No More Stolen Sisters
January 7th – March 11, 2022
Opening reception: CANCELLED
Closing reception: March 4th 6pm-8pm
Exhibition will be open to the public during gallery hours Tues- Sat 1pm-5pm
Please note: COVID-19 protocols will be observed including number of attendees and mandatory mask wearing.
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Milwaukee, WI – WPCA is pleased to announce No More Stolen Sisters, an exhibit curated by Teresa Faris, and Valaria Tatera which brings together artworks representing the issue of missing and murdered indigenous women, girls and 2 spirits. The exhibition will showcase technically diverse artworks of indigenous artists and allies addressing a range of experiences surrounding the violence against and loss of indigenous women, girls and 2 spirits. Materials will range from works on paper, mixed-media installation, metal, clay, quillwork, textile and paint.
The issue of missing & murdered indigenous women, girls and two spirit ( MMIWG2S) is gaining national attention due to, among many efforts, the recent election of Deb Haaland and her initiatives surrounding this issue. Walker’s Point Center of the Arts was chosen as the platform for this project because Wisconsin is home to eleven (11) registered tribal communities and the adjacent Highway 90 acts as a main corridor for missing persons. It is vital that the issue of MMIWG2S is given a voice in this region.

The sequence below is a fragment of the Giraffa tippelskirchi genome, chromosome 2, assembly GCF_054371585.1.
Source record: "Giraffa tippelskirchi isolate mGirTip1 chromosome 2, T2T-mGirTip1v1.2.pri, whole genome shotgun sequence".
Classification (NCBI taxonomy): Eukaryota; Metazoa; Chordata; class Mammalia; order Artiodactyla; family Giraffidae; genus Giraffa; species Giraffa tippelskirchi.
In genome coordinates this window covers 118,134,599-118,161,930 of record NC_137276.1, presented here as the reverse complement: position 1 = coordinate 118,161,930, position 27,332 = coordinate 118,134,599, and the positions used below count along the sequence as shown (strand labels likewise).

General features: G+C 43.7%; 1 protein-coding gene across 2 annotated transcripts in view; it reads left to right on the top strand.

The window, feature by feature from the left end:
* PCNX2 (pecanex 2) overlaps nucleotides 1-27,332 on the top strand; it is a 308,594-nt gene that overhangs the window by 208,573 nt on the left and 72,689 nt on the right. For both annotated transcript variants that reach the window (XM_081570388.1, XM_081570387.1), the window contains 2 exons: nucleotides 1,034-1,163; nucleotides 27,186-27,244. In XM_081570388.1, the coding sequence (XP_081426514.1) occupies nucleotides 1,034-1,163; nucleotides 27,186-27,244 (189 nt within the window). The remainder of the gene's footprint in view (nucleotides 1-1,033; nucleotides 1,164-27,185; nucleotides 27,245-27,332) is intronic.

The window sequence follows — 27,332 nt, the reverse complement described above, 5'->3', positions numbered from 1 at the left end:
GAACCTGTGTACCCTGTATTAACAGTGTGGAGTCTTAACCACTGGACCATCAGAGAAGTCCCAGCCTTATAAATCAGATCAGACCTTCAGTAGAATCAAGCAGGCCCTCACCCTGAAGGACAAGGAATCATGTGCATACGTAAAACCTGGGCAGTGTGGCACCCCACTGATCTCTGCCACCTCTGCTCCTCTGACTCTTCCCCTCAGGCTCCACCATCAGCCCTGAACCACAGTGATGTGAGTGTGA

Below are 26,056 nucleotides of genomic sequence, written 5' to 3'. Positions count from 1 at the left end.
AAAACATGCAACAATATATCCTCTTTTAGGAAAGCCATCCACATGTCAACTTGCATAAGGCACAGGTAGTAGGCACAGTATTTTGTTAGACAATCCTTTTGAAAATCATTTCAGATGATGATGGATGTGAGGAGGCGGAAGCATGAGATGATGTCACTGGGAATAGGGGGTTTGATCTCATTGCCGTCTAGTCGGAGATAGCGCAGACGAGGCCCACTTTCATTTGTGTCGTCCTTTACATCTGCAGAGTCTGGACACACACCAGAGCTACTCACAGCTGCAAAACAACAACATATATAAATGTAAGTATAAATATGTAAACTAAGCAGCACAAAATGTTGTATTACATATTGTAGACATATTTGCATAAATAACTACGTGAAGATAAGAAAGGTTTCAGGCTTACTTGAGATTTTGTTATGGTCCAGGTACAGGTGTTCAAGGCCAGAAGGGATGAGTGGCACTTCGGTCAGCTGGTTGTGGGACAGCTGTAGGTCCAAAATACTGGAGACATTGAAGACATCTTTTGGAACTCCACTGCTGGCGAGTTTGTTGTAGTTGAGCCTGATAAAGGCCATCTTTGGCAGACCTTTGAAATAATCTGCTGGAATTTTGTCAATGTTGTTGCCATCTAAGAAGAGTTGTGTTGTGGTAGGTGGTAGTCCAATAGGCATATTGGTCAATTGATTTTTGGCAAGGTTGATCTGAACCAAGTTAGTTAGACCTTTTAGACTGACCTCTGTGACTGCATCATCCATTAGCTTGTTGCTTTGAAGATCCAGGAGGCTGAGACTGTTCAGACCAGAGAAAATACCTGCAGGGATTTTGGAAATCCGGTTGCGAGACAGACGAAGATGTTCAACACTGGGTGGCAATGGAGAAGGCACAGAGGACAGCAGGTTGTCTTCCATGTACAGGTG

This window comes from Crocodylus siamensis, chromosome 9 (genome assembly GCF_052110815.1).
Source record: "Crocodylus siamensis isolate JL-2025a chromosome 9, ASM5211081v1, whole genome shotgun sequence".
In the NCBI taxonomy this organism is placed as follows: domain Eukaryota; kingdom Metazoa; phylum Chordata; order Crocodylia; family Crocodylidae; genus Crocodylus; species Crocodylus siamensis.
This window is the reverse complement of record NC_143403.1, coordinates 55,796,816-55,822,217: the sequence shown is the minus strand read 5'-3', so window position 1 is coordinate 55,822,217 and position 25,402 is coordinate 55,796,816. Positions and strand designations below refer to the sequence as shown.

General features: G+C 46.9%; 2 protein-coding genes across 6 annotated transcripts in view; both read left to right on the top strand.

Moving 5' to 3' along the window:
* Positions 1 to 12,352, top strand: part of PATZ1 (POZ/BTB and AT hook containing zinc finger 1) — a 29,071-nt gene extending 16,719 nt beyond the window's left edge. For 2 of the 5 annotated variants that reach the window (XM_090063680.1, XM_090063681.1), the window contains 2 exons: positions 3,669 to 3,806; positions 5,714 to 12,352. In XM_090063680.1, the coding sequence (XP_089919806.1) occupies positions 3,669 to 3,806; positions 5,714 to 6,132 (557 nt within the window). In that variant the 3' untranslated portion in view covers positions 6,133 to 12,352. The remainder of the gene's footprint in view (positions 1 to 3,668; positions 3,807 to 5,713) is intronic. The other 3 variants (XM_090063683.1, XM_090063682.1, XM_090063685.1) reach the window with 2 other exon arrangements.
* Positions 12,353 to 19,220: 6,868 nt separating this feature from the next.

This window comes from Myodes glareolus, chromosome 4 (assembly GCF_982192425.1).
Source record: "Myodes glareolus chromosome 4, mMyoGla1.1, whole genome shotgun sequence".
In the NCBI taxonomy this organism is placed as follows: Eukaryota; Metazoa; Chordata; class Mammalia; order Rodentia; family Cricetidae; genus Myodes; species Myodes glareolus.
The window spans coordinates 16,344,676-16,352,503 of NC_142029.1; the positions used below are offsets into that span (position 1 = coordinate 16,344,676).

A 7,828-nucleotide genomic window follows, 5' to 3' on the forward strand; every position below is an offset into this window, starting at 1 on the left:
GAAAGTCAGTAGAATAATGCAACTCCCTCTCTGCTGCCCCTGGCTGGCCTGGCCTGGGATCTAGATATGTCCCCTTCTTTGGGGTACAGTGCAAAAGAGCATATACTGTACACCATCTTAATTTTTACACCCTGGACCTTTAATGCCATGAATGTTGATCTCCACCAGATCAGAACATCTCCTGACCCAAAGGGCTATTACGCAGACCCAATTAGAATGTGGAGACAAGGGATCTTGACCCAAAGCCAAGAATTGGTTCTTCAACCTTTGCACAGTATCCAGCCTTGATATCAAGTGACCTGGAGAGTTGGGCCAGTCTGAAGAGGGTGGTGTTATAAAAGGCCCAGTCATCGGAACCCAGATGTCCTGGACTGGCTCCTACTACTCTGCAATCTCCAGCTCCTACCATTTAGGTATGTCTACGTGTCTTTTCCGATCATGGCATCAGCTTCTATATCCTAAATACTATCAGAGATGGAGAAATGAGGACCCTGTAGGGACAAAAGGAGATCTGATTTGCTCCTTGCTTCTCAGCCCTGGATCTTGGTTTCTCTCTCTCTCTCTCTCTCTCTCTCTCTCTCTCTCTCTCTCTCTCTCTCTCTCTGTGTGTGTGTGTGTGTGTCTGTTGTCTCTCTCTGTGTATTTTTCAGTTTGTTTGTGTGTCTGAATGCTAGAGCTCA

The exhibit is being organized with the curatorial assistance of Professor Teresa Faris, a faculty member in the Department of Art + Design and artist, and artist/activist Valaria Tatera, an enrolled member of the Bad River Band of Lake Superior Chippewas.
Exhibiting artists include: Andrea Ene Narno, Celeste Contreras, Chloé Allyn, Chrystal Tourtillot Lepcier, CK Ledesma, Dakota Mace, Elias Not Afraid, Harmony Hill, JJ Otero, John Hitchcock, Karen Ann Hoffman, Kimberly M Blaeser, Lorena Lazard, Monica Gilles-BringsYellow, Niki Johnson, Rebecca Burns, Scott Hill, Sebastian Carre, Teresa Faris, Tom Jones, Valaria Tatera and Wanesia Misquadace.